As part of Nonfiction November, I'm looking back over at all of the non-fiction I've read so far this year... and hot damn, has it been a good year of nonfiction picks. So far this year, I've read 33 non-fiction books (up from 25 total in 2014 and only 16 in 2013). In large part, this has been a shift in my review books--and the product of a lot of really incredible non-fiction books coming out recently.
It's always hard to pick just one favorite from a stack of books as diverse as my 33 non-fiction books, so instead I'll highlight a few that really stuck out to me:
In the realm of self-help and business books, I finally (finally!) got around to reading Getting Things Done, the productivity classic by David Allen. It definitely changed much of how I approach my business productivity and I'm likely due for a re-read to try to implement some of these changes in my personal life. I also read (and enjoyed!) Daring Greatly, by Brene Brown (can't wait to get to her new book!) and SuperBetter, both of which tackle self help and mental health in very different ways but in ways that resonated with me.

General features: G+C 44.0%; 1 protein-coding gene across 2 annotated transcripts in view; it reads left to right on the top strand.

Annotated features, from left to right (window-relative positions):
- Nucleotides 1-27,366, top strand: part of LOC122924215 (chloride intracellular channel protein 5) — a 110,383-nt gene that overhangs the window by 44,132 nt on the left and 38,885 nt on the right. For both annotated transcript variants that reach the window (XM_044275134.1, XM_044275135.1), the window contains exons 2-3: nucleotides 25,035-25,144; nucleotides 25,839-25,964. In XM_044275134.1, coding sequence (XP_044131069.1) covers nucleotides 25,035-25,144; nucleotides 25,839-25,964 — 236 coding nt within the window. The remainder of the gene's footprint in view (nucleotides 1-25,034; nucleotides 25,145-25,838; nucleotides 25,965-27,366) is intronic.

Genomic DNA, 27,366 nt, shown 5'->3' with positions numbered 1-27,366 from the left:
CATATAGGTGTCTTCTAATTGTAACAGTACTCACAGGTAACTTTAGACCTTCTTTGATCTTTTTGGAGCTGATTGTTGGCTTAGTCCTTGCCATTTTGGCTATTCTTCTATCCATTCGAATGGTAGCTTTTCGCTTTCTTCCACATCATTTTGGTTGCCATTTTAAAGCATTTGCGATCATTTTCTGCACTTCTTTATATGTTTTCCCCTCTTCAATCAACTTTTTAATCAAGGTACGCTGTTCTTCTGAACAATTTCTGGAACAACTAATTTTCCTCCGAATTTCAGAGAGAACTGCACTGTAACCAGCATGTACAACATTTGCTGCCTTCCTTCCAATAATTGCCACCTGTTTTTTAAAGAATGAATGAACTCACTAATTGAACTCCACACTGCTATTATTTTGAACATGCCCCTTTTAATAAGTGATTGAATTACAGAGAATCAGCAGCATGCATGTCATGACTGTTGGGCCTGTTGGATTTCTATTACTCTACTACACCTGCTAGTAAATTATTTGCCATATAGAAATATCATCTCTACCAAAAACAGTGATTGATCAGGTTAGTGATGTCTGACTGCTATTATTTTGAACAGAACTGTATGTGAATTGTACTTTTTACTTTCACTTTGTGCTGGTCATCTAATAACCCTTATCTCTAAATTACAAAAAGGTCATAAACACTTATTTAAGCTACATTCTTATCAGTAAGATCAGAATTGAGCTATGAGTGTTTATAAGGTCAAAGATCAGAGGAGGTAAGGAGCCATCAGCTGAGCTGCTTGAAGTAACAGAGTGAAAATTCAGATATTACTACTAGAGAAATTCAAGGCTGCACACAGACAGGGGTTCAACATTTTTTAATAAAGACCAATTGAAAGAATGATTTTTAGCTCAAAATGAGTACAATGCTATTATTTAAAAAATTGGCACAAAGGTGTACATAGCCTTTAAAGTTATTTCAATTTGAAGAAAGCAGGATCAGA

As a history nerd, I was beyond thrilled to see a new Sarah Vowell book out this year--Lafayette in the (Somewhat) United States is just as excellent as her past works. Plus I love studies of the American Revolution, so bonus points there. One Nation Under God, by Kevin Kruse, is a must-read in this time of religion-saturated political campaigning; and Something Must Be Done About Prince Edward County, by Kristen Green, is a fascinating look at a shameful (and unknown-to-me) period of American history. Oh--and The Underground Girls of Kabul is not to be missed, covering not only the little-known history of girls being dressed as boys in Afghanistan, but proving a fascinating study of gender roles in one country and beyond.
And last--but certainly not least--though I am not a huge fan of memoirs in general, there are some exceptional ones that have stood out among many great others this year: Hammer Head, Nina Maclaughlin's story of becoming a carpenter's apprentice after questioning her career goals; and The Dead Ladies Project, by Jessa Crispin, which is one of my favorite books of year.